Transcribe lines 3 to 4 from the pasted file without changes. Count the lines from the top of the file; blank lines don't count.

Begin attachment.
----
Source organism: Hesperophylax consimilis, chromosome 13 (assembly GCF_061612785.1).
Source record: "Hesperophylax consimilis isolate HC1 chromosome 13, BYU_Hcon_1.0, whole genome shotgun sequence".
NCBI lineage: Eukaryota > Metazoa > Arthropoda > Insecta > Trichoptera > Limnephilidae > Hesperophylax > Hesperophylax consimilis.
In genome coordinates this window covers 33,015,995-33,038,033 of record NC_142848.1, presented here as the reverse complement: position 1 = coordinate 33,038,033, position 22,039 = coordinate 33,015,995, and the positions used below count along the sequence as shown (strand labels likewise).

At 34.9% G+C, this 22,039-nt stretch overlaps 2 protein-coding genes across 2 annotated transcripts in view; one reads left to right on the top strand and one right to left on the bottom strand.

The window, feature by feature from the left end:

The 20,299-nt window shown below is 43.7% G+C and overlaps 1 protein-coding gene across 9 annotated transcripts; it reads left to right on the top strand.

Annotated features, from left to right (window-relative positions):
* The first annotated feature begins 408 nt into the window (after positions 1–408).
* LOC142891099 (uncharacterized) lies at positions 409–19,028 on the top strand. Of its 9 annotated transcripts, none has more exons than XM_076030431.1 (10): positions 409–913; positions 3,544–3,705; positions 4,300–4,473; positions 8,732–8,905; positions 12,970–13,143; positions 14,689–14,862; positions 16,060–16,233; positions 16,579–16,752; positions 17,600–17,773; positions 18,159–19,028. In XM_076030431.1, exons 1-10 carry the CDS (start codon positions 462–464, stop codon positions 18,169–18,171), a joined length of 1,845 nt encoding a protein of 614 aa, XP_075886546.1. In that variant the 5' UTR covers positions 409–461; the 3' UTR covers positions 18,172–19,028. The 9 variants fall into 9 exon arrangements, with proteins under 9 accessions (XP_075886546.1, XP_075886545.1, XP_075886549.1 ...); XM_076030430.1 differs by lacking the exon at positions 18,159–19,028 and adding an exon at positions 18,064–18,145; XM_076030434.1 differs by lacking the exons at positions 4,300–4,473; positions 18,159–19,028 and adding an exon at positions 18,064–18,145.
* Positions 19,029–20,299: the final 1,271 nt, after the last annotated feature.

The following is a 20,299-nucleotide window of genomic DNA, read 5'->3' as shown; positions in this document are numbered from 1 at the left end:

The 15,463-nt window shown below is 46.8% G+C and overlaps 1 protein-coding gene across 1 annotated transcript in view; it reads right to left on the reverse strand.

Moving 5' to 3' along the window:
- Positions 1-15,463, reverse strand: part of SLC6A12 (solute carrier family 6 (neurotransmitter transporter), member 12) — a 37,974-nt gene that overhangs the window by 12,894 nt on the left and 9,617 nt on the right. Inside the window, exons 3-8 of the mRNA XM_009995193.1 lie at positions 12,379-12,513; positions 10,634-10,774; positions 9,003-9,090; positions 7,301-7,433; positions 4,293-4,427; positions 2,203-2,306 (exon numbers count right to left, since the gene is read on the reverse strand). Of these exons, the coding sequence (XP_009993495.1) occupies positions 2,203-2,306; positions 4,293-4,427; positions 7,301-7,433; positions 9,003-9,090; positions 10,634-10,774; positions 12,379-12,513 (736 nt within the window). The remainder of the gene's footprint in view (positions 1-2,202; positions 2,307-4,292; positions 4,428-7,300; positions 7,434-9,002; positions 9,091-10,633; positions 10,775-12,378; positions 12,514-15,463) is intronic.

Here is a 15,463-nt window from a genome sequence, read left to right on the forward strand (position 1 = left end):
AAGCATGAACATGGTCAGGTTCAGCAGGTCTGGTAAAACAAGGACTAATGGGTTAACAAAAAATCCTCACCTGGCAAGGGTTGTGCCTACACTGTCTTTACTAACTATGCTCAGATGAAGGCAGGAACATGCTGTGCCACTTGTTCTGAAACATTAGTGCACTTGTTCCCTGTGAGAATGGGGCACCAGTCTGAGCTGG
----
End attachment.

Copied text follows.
NCBI lineage: Eukaryota > Metazoa > Arthropoda > Insecta > Trichoptera > Limnephilidae > Hesperophylax > Hesperophylax consimilis.
In genome coordinates this window covers 33,015,995-33,038,033 of record NC_142848.1, presented here as the reverse complement: position 1 = coordinate 33,038,033, position 22,039 = coordinate 33,015,995, and the positions used below count along the sequence as shown (strand labels likewise).